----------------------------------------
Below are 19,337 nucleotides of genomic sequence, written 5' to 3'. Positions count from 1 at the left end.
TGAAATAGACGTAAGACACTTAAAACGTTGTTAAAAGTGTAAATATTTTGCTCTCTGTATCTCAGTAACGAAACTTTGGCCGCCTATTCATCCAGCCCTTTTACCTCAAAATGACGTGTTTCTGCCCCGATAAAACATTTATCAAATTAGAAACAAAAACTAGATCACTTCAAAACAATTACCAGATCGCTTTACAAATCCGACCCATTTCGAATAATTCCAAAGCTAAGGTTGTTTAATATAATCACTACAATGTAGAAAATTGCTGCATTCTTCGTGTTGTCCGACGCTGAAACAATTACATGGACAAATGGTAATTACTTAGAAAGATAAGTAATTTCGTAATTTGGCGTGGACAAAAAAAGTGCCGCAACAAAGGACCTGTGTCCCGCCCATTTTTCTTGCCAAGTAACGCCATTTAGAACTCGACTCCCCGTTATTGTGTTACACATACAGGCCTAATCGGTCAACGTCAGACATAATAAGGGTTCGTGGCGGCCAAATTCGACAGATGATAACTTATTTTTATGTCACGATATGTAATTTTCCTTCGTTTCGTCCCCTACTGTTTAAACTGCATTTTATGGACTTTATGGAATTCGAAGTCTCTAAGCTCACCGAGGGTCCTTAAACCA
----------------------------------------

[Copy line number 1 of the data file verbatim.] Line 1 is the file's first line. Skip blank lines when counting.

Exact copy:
Below are 19,337 nucleotides of genomic sequence, written 5' to 3'. Positions count from 1 at the left end.